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First job of a recent grad: Mutual Separation Agreement vs Performance Review. What do I do?

Chicago, IL |

The company lost a huge account, laid off 100 employees on Tuesday. After 10 months on Wednesday HR called me to the office, the generalist asked if I was interested in signing a mutual separation agreement, or going through a performance review in a month. The company typically does yearly reviews in July, which I never received. I have hundreds of "Thank you, this is GREAT!" emails from my superior (who quit Tuesday), and other co-workers on the documents I've contributed to the team, and overall work. I've been taken off of email chains, not invited to meetings, not updated on anything, and when I ask if there is anyone or anything I can do to help, they say "no". I still have not received the mutual separation document or terms for performance review as promised on Friday to review.

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Attorney answers 2


It sounds as though your job is on the line -- not because of your performance, which appears to be stellar, but because the company is in financial straits. You are being pressured to agree to whatever the company proposes. I suggest you retain counsel to review any proposed agreement and to negotiate on your behalf. Obviously, the ultimatum as to a performance review is highly suggestive of the idea that the review may not turn out to be quite as positive as you would expect.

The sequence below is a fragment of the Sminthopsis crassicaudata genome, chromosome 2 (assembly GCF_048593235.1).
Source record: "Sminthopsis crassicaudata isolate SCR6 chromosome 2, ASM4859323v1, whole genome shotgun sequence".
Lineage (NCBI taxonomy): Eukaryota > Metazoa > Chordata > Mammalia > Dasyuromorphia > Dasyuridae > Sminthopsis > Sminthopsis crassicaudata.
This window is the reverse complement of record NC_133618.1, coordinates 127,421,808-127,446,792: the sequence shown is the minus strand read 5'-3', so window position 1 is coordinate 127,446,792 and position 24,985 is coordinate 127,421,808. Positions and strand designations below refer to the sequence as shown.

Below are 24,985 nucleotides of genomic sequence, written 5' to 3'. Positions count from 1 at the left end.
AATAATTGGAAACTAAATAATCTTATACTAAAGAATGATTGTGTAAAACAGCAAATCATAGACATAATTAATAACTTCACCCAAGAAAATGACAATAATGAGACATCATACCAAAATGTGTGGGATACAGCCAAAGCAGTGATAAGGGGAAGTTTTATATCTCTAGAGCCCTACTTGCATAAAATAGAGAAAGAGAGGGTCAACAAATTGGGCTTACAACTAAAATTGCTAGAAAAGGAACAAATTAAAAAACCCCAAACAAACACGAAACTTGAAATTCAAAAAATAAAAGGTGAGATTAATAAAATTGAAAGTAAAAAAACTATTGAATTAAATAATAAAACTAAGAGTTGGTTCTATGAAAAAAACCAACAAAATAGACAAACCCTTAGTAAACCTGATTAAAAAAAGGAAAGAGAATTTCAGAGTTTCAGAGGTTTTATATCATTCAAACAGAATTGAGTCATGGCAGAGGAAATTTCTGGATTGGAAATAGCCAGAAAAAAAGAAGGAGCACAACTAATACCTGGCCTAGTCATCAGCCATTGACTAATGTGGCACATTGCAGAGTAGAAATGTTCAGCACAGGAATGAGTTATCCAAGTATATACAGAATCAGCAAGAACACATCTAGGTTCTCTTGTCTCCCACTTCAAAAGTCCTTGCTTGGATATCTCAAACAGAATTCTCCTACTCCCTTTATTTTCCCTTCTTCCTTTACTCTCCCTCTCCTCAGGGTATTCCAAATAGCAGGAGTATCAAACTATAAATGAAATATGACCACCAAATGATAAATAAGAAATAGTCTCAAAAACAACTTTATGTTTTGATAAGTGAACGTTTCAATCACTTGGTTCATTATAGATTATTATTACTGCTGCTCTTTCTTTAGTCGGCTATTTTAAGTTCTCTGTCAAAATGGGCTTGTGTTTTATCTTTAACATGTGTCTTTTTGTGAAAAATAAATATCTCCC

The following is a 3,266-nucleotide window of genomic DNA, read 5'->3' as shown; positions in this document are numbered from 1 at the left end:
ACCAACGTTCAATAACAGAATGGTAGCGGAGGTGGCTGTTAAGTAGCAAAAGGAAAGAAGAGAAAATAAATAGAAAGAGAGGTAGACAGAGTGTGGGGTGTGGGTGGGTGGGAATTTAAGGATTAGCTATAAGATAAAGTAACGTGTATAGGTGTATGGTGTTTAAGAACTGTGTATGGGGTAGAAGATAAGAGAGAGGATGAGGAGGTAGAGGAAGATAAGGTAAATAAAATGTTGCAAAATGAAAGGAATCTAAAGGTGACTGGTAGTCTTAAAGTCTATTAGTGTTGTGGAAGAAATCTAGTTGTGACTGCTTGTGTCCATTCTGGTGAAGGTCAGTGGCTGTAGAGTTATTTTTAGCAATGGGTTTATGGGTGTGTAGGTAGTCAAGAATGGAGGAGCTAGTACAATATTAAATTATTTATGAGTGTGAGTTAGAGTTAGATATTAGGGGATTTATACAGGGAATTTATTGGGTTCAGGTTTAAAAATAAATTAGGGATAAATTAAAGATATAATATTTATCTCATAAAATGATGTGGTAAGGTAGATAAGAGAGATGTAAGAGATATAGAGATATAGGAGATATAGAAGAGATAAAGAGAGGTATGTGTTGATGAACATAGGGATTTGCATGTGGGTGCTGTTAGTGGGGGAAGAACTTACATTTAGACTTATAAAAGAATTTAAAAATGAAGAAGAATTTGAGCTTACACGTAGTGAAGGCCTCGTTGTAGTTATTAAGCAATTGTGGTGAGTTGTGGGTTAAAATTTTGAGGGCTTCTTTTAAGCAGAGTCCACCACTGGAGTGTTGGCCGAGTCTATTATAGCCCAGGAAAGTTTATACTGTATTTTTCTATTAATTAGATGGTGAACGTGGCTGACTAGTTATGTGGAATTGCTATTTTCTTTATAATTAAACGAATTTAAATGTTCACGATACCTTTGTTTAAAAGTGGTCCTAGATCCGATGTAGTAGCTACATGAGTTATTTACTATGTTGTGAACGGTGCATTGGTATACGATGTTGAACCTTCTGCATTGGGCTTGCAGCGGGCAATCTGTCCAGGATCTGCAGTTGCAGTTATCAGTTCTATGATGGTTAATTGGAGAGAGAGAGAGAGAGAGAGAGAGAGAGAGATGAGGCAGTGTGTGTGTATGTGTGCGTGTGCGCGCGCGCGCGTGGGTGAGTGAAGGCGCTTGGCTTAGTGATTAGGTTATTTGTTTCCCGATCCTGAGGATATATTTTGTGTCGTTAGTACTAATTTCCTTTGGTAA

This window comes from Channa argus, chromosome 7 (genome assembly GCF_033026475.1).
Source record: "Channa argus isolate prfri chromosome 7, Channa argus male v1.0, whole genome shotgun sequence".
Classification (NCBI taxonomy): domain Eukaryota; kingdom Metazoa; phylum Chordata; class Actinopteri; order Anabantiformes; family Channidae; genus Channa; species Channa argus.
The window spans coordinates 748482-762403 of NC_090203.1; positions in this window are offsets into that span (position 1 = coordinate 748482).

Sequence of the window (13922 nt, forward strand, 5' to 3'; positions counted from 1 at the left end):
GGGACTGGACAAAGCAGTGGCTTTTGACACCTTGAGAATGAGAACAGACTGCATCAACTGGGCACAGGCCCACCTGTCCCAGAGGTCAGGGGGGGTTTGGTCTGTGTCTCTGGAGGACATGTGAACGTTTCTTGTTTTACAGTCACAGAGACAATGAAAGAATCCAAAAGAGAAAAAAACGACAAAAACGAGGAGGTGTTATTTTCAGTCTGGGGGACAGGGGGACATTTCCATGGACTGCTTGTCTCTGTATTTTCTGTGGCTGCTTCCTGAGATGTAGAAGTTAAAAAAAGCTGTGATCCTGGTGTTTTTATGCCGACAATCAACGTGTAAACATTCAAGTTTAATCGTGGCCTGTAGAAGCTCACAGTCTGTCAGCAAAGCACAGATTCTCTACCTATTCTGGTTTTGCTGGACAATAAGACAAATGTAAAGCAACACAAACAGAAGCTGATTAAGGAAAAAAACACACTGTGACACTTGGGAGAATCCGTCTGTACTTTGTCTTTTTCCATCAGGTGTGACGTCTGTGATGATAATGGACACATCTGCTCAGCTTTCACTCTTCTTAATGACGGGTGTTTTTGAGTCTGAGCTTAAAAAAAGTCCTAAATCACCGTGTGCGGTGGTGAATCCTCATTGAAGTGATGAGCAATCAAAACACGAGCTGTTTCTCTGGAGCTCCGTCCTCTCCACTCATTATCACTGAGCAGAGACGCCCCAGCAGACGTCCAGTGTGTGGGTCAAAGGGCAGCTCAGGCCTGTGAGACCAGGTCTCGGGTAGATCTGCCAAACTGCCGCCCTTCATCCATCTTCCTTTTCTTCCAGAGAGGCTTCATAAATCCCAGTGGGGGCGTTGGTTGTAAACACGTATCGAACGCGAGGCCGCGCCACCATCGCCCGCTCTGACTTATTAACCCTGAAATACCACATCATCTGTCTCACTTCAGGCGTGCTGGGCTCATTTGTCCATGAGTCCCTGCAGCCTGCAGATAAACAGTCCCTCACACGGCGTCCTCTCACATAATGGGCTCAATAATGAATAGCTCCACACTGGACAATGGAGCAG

Good luck to you.

Michael S. Haber is a New York attorney. As such, his responses to posted inquiries, such as the one above, are limited to his understanding of law in the jurisdiction in which he practices and not to any other jurisdiction. In addition, no response to any posted inquiry should be deemed to constitute legal advice, nor to constitute the existence of an attorney/client or other contractual or fiduciary relationship, inasmuch as legal advice can only be provided in circumstances in which the attorney is able to ask questions of the person seeking legal advice and to thus gather appropriate information. In addition, an attorney/client relationship is formed only by specific agreement.


Here's some thoughts:
Make copies of everything that says you did a good job.
Get a copy of the employee handbook and any employment agreement you signed.
Is there a non-compete in your employment agreement? If so, get them to waive enforcement in conjunction with your pending layoff.
If there was anything in the past written about severance, get a copy of that. IF other employees got severance take notes on amounts.
Get a copy of your personelle file from human resources.
Follow up your verbal requests for work with an e-mail to the person indicating you asked for work and that you are still available to help in any way possible.
After you talk with someone related to these issues, always go back and write notes of who was there, what was said, and where and when conversation occurred.
Get your resume updated and look for a new job. Illinois is an employment at will state and absent something in writing, you don't have a guarantee of employment.

These are just thoughts off the top of my head and should not be considered individual legal advice or the creation of an attorney-client relationship.

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